One other thing that’s quite interesting about this story, from a non-technical perspective, is that despite so much money being stolen, the value of Bitcoin rose shortly afterward.
While in a slow, but steady decline, and despite a sharp drop of around 15 percent, shortly afterward the value rebounded.

Key Takeaway: It’s hard to be specific here, but I’d suggest that, while technology can be both liberating and enabling, it still needs to be stress-tested.
What’s more, while being on the bleeding edge has its advantages, there’s a reason why it’s called the bleeding edge.

Mark Zuckerberg, Sundar Pichai, Jack Dorsey, And Friends

And now, let’s finish up with a smaller, simpler example. Engadget reported that, security hacker group, OurMine hacked the accounts of some prominent people.
You may be surprised by who’s on this list, as you’d expect that they should have known better.

Let’s work through what they did:

  • Facebook CEO Mark Zuckerberg’s Pinterest was hacked account twice
  • They hacked the Quora account of Google CEO Sundar Pichai
  • They hacked Twitter CEO and co-founder, Jack Dorsey’s Twitter account
  • They also hacked Netflix’s Twitter account

At least, in contrast to the previous list of hacks, in these cases the hacks were rather harmless.
OurMine seems to be a combination of hacker, hacktivist, and security research.
Commonly, all they seem to do is to update profiles, or write messages, such as:

Hey, its OurMine, we are testing your security.

So what they do is relatively innocuous.

Key Takeaway: the more exposed you are, the more attacked you get.

In Conclusion

After that roller coaster ride through some of the worst security breaches over the last 12 months, what can we do, as individuals, to better protect ourselves from being caught up in situations like these?
Here are three steps you can take to better protect yourself online.

Take Security Seriously

If the stories recounted above show anything, it’s that it’s essential to take security seriously.
Sure, at first — even for a long time — everything may seem to go swimmingly.
But that’s no guarantee that it will last forever.
Invariably, and with ever greater likelihood, your site will eventually be the subject of at least one hacking attempt.
So, do your research and develop using security-first principles.

Developers Should Take Ownership Of Security/Advocate For Security

Following on from the previous point, I encourage you to not only take security seriously in your own development but to begin (and to continue) advocating for it everywhere.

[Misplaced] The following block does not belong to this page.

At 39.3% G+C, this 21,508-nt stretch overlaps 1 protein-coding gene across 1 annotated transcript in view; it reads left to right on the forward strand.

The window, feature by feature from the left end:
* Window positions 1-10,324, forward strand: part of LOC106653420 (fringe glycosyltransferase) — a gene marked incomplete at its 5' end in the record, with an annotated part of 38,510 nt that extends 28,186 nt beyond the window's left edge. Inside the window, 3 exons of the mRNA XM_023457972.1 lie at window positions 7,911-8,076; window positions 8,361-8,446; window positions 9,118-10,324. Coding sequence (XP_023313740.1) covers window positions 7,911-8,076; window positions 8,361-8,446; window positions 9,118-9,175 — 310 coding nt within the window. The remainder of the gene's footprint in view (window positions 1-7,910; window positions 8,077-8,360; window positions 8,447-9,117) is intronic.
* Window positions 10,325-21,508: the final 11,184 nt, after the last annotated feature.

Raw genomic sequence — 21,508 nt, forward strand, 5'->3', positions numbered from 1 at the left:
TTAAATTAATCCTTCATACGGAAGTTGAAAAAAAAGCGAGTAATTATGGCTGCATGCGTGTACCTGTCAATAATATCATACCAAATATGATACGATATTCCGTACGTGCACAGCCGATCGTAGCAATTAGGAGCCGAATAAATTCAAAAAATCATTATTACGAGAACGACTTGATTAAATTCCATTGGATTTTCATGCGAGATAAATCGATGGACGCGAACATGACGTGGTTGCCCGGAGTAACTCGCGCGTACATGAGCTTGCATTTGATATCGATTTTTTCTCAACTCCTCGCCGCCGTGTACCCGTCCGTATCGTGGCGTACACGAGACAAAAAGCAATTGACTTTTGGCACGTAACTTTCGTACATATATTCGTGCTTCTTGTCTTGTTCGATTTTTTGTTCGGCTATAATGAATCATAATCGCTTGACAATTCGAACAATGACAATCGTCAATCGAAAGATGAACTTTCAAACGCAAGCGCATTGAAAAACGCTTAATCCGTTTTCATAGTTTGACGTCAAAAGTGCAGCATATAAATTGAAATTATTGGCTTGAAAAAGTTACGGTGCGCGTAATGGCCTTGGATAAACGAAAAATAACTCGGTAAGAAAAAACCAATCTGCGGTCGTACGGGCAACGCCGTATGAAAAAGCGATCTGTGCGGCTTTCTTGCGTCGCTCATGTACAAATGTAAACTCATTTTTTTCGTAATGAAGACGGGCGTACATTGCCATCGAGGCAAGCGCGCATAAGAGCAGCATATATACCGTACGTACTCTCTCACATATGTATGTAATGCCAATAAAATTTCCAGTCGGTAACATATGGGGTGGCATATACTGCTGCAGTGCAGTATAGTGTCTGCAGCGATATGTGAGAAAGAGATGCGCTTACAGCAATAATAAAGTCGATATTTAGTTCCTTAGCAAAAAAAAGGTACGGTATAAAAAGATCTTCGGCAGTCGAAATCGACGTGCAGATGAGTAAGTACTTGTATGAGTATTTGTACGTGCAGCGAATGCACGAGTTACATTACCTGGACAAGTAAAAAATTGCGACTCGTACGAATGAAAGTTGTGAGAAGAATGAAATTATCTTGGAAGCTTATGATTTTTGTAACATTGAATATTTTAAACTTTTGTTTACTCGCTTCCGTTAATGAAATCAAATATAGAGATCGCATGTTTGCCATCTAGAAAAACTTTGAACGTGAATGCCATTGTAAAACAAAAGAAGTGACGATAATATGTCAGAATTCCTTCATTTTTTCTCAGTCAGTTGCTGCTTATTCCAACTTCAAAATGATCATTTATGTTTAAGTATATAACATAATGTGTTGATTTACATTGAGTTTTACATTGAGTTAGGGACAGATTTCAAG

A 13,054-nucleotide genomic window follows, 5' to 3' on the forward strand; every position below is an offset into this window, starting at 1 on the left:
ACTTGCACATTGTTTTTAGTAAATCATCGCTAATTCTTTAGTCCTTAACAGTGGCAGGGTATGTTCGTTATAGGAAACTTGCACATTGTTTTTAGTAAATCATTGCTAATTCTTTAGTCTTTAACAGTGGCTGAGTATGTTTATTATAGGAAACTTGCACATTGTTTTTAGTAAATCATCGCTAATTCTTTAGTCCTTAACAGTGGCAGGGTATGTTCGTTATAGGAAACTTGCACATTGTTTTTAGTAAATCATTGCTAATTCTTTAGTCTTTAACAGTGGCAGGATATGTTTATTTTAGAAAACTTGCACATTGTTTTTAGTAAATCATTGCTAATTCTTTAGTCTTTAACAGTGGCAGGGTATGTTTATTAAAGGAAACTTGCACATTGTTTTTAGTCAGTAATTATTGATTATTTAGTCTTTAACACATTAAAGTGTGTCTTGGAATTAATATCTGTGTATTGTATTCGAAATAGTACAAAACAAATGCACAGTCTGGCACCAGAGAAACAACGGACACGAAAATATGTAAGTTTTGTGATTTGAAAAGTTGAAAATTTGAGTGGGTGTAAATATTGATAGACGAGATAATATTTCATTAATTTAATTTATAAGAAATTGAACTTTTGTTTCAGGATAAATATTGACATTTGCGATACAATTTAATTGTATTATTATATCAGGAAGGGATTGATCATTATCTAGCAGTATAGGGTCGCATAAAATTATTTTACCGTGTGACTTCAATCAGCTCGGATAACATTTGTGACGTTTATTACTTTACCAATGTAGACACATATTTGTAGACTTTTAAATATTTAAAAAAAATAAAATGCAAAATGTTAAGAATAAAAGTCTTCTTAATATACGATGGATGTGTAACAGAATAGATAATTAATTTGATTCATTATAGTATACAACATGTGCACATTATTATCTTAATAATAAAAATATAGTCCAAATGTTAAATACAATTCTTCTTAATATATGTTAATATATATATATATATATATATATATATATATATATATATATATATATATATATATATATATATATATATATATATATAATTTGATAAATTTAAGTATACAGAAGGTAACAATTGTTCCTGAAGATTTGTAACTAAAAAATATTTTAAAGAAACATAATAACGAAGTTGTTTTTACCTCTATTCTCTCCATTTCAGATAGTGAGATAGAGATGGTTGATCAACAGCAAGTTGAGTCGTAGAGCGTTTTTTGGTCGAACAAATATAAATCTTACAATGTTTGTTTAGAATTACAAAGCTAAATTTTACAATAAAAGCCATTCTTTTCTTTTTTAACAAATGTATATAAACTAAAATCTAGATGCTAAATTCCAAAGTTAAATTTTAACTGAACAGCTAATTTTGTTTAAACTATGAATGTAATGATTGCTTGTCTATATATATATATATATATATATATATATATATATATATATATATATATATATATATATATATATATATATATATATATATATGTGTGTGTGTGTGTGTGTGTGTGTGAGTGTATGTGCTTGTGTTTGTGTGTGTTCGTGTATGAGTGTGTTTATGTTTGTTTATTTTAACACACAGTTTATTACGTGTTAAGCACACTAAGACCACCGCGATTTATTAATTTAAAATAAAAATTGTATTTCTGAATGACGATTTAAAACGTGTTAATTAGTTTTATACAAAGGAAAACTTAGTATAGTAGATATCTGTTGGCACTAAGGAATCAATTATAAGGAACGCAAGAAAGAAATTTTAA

I invite you to do this both within your organization, as well as in all the projects you’re associated with; whether they’re open or closed source.
If we cast our minds back, it wasn’t that long ago that testing was considered an after-thought, an optional extra, in software development.
Yet, through continued advocacy, it’s now considered — by professional organizations – a core aspect of healthy software development.
Let’s do the same for security!

Security Threats Can Take More And More Various Forms

Let’s finish off with one, final, consideration; that security threats come in many forms, and will continue to come in ever more.
Perhaps this is an indictment of the lax, even non-existent attitude towards security, baked into the original specifications that underpin the internet.
Perhaps it’s an indictment of who we are as people.
But regardless, what we can never do is to become complacent and think that every threat vector has been both identified and addressed.
As people, we are, by our very nature, creative.
Compound that creativity with a malicious streak in some of us, and we have a combination where it’s possible to uncover ever more possibilities to breach the security of our applications.
So become aware of what’s out there, and then regularly maintain your knowledge.

About the Author

Matthew Setter is an independent software developer and technical writer. He specializes in creating test-driven applications and writing about modern software practices, including continuous development, testing, and security.